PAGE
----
How popular is the baby name Senna in the United States right now? How popular was it historically? Find out using the graph below! Plus, see baby names similar to Senna and check out all the blog posts that mention the name Senna.

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Popularity of the Baby Name Senna

Number of Babies Named Senna

Born in the U.S. Since 1880

Posts that Mention the Name Senna

Popular Baby Names in British Columbia, 2015

According to data released on December 30th by British Columbia’s Vital Statistics Agency, the most popular baby names in the province in 2015 were Emma and Oliver.

Here are British Columbia’s top 10 girl names and top 10 boy names of 2015:

Girl Names
1. Emma, 258 baby girls
2. Olivia, 256
3. Emily, 183
4. Sophia, 173
5. Ava, 163
6. Chloe, 159
7. Charlotte, 155
8. Abigail, 150
9. Amelia, 140
10. Ella, 133

Boy Names
1. Oliver, 217 baby boys
2. Ethan, 206
3. Liam, 203
4. Benjamin, 201
5. Lucas, 193
6. Alexander, 183 (tie)
7. Jacob, 183 (tie)
8. Mason, 177
9. William, 173
10. Hunter, 169

On the girls’ list, Emma replaces Olivia as the #1 name and Ella replaces Lily in the top 10.

On the boys’ list, Oliver replaces Ethan as in the top spot and Alexander and Hunter replace Noah and Logan in the top 10.

BC Vital Statistics also attempted to come up with rankings that combined variant spellings:

Girl Names (spellings combined)
1. Emma
2. Olivia
3. Sophia/Sofia
4. Emily/Emilee/Emilie
5. Amelia/Emelia/Emilia

Boy Names (spellings combined)
1. Jackson/Jaxon/Jaxson
2. Lucas/Lukas
3. Oliver
4. Ethan
5. Liam

But combining spellings isn’t as straightforward as it might seem. For instance, if “Amelia” is combined with “Emilia” (which is actually in the Emily family) then why wasn’t “Alivia” combined with “Olivia”? That would boost Olivia/Alivia into the #1 spot. And should “Eva” go with “Ava,” since they’re occasionally pronounced the same way…?

Here are some names from the other end of the rankings, each used just five times in 2015:

  • Girl Names: Anahat, Avreet, Bronwyn, Calla, Clementine, Deanna, Gaia, Harseerat, Jayla, Karis, Lynn, Mae, Mehar, Mirabelle, Ocean, Sailor, Senna, Sahej
  • Boy Names: Andrei, Apollo, Boaz, Brighton, Cory, Dorian, Elio, Fergus, Haroon, Indy, Jimmy, Jodh, Luciano, Nigel, Pasha, Stellan, Trent, Viraj

The news release also mentioned that the top names of 2016 would likely be Olivia and Lucas (according to data covering the year up to December 12). Here are the 2014 rankings.

For more Canada-specific baby name rankings, check out the Canadian name rankings subcategory.

Source: British Columbia‚Äôs top baby names for 2015, Baby’s Most Chosen Names in British Columbia, 2015


Nope, Zebulon Wasn’t a “Hot” Baby Name in 2012

Not long ago I stumbled upon a post about baby names at the blog North Carolina Miscellany. It ended with this funny little footnote:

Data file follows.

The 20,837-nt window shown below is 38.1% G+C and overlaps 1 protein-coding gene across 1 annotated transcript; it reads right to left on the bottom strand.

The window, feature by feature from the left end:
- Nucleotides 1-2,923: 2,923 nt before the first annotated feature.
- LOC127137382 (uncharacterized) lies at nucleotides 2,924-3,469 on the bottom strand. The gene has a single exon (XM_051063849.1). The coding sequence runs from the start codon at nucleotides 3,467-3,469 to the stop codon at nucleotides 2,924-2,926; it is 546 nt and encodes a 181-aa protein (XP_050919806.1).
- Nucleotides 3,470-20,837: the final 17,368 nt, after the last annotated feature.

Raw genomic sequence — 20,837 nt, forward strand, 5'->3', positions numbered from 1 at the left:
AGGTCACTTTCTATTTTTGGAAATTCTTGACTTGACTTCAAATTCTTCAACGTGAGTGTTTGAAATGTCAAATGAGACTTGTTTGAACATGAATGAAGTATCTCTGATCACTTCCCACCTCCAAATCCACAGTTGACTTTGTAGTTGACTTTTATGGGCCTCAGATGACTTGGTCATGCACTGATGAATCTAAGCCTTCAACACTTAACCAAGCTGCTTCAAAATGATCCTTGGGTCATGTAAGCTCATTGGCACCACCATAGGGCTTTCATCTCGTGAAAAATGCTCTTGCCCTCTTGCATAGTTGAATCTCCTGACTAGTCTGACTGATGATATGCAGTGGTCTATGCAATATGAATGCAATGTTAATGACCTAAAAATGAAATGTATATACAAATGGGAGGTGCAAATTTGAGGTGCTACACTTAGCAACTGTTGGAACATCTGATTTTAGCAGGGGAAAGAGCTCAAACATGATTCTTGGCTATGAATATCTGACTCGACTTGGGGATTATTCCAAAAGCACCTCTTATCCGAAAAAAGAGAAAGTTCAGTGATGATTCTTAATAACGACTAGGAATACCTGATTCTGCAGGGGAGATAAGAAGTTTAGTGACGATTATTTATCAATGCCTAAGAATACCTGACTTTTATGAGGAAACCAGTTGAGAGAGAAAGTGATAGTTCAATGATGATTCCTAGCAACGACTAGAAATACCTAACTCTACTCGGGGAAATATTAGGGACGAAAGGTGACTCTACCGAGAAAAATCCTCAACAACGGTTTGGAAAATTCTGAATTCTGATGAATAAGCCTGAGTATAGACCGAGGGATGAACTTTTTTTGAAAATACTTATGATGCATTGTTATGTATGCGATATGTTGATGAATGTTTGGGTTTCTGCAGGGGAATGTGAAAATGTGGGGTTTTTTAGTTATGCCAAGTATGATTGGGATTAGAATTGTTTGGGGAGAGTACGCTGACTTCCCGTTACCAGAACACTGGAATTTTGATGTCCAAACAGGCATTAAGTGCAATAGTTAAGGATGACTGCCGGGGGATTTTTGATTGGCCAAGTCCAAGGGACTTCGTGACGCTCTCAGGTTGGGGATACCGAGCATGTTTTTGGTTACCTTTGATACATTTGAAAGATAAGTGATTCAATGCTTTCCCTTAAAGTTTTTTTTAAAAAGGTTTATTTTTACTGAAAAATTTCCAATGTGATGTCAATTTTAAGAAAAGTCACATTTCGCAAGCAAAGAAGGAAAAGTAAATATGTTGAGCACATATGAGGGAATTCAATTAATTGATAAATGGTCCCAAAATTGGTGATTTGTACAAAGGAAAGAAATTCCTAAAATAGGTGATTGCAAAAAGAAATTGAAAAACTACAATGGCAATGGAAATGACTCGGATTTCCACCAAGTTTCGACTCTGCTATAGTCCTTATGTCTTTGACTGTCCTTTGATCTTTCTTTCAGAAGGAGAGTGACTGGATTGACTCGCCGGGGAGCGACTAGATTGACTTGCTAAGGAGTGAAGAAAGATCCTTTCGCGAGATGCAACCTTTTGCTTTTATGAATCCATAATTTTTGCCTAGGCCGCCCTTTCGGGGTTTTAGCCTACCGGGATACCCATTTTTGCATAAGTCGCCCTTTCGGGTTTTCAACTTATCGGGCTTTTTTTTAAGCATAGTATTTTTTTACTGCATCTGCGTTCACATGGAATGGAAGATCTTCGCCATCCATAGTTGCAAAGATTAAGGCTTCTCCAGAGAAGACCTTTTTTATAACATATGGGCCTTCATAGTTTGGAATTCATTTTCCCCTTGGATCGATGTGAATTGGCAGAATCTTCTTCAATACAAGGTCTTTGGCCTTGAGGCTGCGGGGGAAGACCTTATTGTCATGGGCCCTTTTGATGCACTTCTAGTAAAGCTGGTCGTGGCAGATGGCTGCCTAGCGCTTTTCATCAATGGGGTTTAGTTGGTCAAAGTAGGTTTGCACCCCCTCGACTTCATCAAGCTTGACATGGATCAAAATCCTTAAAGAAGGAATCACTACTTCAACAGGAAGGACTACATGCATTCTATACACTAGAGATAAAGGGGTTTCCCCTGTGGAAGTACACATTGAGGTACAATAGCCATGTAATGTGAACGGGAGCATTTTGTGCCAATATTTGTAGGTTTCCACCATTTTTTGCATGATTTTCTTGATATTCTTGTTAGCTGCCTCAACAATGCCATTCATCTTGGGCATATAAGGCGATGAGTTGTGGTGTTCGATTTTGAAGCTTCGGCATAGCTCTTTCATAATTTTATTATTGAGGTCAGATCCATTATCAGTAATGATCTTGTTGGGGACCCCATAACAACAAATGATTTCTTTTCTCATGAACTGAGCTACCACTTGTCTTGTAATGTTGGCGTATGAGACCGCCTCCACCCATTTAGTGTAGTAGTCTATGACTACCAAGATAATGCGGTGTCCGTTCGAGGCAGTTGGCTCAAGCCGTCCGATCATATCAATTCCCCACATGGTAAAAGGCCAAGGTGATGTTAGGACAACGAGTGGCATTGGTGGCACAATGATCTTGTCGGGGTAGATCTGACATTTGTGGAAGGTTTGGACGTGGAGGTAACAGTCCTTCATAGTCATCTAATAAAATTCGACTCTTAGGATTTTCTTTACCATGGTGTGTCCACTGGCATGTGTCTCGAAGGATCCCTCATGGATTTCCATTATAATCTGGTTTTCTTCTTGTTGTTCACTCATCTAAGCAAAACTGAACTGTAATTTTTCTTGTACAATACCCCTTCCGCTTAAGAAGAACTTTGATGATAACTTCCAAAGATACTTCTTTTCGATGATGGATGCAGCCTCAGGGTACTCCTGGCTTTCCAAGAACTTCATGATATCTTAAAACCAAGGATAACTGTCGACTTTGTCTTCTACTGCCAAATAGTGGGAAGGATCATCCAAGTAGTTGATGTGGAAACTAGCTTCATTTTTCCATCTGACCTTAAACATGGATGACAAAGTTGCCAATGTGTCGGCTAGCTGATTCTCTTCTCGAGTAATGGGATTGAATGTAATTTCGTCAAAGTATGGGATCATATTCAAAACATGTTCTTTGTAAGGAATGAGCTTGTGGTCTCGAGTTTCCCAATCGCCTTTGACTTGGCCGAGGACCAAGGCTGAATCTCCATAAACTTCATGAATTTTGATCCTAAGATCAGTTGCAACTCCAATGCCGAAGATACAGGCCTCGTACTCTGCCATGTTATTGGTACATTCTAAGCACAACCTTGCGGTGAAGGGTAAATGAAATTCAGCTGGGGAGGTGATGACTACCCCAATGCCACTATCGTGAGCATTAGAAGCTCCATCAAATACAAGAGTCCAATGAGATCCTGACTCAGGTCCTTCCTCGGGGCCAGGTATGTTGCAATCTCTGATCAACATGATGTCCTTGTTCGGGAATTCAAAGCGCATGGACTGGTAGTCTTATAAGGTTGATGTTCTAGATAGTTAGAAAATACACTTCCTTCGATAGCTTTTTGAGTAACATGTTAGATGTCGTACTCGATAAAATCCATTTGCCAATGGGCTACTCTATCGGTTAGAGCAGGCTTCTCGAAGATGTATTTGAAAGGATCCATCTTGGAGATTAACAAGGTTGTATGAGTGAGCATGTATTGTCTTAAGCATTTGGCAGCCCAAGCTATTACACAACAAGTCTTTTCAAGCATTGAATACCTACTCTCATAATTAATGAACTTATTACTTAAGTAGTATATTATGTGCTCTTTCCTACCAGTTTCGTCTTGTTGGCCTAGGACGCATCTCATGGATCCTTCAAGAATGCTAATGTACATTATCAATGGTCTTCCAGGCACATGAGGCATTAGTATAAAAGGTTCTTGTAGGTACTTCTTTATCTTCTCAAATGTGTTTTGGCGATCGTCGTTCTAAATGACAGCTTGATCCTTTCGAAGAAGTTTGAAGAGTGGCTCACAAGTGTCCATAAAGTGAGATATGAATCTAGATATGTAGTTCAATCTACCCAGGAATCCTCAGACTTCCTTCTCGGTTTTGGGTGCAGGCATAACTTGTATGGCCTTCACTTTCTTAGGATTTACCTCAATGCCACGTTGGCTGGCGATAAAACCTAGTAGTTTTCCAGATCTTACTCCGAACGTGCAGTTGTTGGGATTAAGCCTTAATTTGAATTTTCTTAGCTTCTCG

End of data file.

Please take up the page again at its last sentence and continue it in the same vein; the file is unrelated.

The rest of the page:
After seeing a baby-names website tout North Carolina’s most historically distinctive names, Zebulon and Zeb, as among 2012’s “hottest,” I was expecting to see them rise in the national rankings. Alas, no. How hot can a name be and still not crack the top 1,000?

Excellent question. Because, not only did Zebulon not make the top 1,000 in 2012, it sank from 25 baby boys in 2011 to a mere 19 in 2012. So, not “hot” at all.

The footnote linked to an earlier post at the same blog called Zebulon on the Rise, which reads:

The News and Observer reported yesterday that the name Zebulon is increasingly popular among parents today, and was listed on a website as one of the “14 hottest” names of the year.

(The post went on to talk about the many North Carolina babies that have been named after Zebulon Vance. But I digress…)

The News and Observer article on Zebulon revealed that the “14 hottest” list had been put out by Nameberry.com.

What were their 13 other “hot” names? Arya, Blue, Caia, Calix, Decimus, Django, Gatsby, Halcyon, Niall, Nova, Senna, Sybil and Theon.

Three of these names — Arya, Calix and Nova — did see big jumps in usage in 2012. But the rest either stayed about the same or were used less often. So, only 3 clear winners out of 14 guesses. Just 21% correct.

How could a site that specializes in baby names get it so wrong?

It has to do with metrics. Nameberry came up with that list by looking at their own website traffic, not by looking at any sort of genuine usage data (e.g., public records, birth announcements). The problem with this, of course, is that the names people search for online often have nothing to do with the names they use in real life. (How many of us like to look up weird celebrity baby names, for instance? *raises hand*)

Not that it matters. Most of the big baby name websites are guilty of using iffy data to compile lists of “top” or “hot” baby names. These lists garner plenty of media attention, but are they ever accurate?

I wish the baby name sites that release these lists would revisit them once the official data for their region is available and publicly assess how well their predictions stand up to the real thing.

Y’know, just to prove that the “experts” aren’t simply churning out link bait…